We had a flight booked out of Edinburgh and wanted to drive the rest of the way north, without rushing. I used to live and work out of Keighley in Yorkshire in the nineties, but it had not been a good time of my life. I was a quiet Kiwi lad, but had a job working on construction sites and living out of pubs. My workmate beat up anyone who looked at him sideways, before drinking himself unconscious and pissing the bed. I had also learned too much about the internal politics and personalities around some British cavers. I therefore had trepidation about going back, but needed to see the place again. A chance to reset, perhaps.

My grandparents were from Burnley, and driving through it was enough reminder as to why they left. We had our first pub meal in Cross Hills and went on to Keighley. The weather had been rotten all the way north. The closely-packed, soot-stained sandstone houses, industrial sites and dreary landscape brought it all back. I had based myself out of Goose Eye, near Keighley. It had been an old rag mill village as part of the cotton industry.
I went into the Turkey Inn, to see if the landlord was still there. He wasn't, but the guy behind the bar knew him and said he was well. Goose Eye had a lot of charm, even in the rain, and I was reminded of many things. Nevertheless, as we made our way out of town back to Squirrel Wood and our evening rest, I couldn't help feeling very low and dislocated. Sometimes it's best to not go back.

Squirrel Wood campsite had a few cabins and ours was the fancy one. It looked like another shepherd's hut and set the standard for compact living.
Uncertain Eyes
“... after a few hours I began to feel its presence. It didn't seemed to be sure
whether it liked us in it or not."
Our last place of rest was Orchard Cottage, near Carlisle. I wanted to drive up through the Dales and see some of the places I went caving. We only stopped twice. Once at a roadside cafe to enjoy the grumpy waitress and once in Ingleton. The cafe above Inglesport outdoor shop would have been a better place for coffee, but I'd forgotten about it. The weather was still rubbish, so we left.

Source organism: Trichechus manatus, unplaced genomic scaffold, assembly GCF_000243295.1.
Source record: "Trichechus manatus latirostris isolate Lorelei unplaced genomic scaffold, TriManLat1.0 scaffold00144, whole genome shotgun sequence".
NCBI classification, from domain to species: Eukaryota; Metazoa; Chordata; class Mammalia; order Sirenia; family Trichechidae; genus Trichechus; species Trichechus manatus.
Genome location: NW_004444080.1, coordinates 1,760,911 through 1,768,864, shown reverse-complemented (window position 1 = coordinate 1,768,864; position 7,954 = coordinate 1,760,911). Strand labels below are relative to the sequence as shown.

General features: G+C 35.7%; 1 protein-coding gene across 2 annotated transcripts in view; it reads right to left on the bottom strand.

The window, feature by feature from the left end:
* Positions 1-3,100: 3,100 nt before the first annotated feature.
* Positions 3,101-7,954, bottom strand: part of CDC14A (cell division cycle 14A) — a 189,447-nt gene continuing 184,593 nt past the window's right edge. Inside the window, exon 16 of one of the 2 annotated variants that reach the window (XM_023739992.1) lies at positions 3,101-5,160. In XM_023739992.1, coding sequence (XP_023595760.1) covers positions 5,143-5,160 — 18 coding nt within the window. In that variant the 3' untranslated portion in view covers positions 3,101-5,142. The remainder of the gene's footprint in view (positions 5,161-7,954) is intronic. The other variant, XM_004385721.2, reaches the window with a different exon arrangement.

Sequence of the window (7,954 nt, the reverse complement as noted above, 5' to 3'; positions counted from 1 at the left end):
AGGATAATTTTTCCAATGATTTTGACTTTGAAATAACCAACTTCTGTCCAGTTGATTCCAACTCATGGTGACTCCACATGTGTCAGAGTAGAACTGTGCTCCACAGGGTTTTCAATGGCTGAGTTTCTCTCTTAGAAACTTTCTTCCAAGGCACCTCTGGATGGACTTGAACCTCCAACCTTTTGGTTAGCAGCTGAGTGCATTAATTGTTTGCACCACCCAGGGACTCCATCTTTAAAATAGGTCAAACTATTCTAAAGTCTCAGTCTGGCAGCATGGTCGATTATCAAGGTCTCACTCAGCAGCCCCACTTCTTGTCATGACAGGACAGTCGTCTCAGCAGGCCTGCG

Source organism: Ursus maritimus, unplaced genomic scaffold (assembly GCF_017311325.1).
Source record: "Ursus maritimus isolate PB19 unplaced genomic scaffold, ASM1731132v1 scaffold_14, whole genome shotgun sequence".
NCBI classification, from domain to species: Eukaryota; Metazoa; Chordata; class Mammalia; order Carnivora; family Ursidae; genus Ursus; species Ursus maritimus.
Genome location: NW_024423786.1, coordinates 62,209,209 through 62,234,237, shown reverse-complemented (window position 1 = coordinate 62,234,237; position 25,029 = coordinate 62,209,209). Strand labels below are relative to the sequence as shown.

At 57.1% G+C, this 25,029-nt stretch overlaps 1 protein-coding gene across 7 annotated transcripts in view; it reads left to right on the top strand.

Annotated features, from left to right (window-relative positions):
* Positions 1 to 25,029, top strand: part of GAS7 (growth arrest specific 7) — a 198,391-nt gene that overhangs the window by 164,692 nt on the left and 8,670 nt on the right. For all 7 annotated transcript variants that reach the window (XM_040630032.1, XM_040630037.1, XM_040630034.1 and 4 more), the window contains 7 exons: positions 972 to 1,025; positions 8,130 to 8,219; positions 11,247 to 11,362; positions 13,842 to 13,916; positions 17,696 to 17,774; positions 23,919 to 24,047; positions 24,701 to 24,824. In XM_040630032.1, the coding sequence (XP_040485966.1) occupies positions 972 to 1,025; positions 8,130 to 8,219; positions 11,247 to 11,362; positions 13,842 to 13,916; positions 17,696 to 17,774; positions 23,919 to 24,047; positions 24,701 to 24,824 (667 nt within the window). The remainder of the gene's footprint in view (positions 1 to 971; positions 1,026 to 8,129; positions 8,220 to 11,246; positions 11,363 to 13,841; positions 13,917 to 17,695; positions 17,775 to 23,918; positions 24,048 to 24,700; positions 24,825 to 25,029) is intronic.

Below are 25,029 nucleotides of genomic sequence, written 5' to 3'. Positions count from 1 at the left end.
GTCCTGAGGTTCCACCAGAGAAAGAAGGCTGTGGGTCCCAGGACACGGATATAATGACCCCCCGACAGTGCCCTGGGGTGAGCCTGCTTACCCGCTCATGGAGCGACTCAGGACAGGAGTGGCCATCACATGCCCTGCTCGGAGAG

That was the theme of the whole drive north. Through Ambleside, the lake was very high and the rain still came down. We drove (slowly) through it, avoiding sodden tourists wandering about in a stupor. Keswick was similar, but we were on a mission to get A some new shoes for travel, so looked through the many outdoor stores there. No luck.

In keeping with the theme of "old" we had our last two nights in Orchard Cottage. It's on AirBnB and I'd recommend it. Our host left some amazing baking for us. The cottage was rebuilt in 1739 I think, from a much older style of building with a steep roof of unformed timber and wood peg construction. The whole cottage had been really well set up, but after a few hours I began to feel its presence. It didn't seemed to be sure whether it liked us in it or not.

Orchard Cottage
Welcome fire, maybe

The Wall
There it is
Once again, the next day’s weather forecast spoke of heavy rain in the Lakes, so we explored north of Carlisle, to Hadrian's Wall at Birdoswald. That is where some of the most-intact sections remain. There was a placed you could go in and spend money, but it just looked like another pile of rocks, so we had a coffee and went for a walk instead.

A path took us east following the wall, then dropped down off a terrace and over the swollen river, to a green field. The original Roman abutments sat in the middle of it. The river's course had moved away, right across the valley in the intervening two millennia, and only the bridge footings and original wall remained. The stones were worn down and grass-grown. The tops of them had hourglass-shaped holes cut in, where big iron keys had been hammered to hold everything together.

The iron had been salvaged in the Middle Ages by a smithy that was built on the same site. The keyholes were still plain to see and showed the engineering prowess that Rome had.
Our final day was taken driving up through the Scottish Lowlands and to Edinburgh. Love those Scottish hills. The soft summer colours showed purple and green in the sunshine. Unlike Wales, Scotland was much more broad and empty. We had no time to stop and explore, but we're coming back for sure.

In Edinburgh, I messed up navigation completely and we had to follow our noses and local advice to get where we needed to be. We had friends here and were staying with them. If only we could find the place. It was near a Mini Storage company, but there turned out to be more than one of those.
Eventually, bags and car deposited, we took a tram into the city and I had my first experience of the Edinburgh festival. I imagine you're getting very tired of me using this phrase, but it was heaving with tourists.

We had a lovely evening catching up with our friends and caught a flight the next morning, to Trondheim. So, we're going back to a foreign language and driving on the wrong side of the road. The UK had been a great break for us, and it was time to head into the unknown. But not yet. Trondheim was where we'd been living for the last two and a half years, so it was very much known!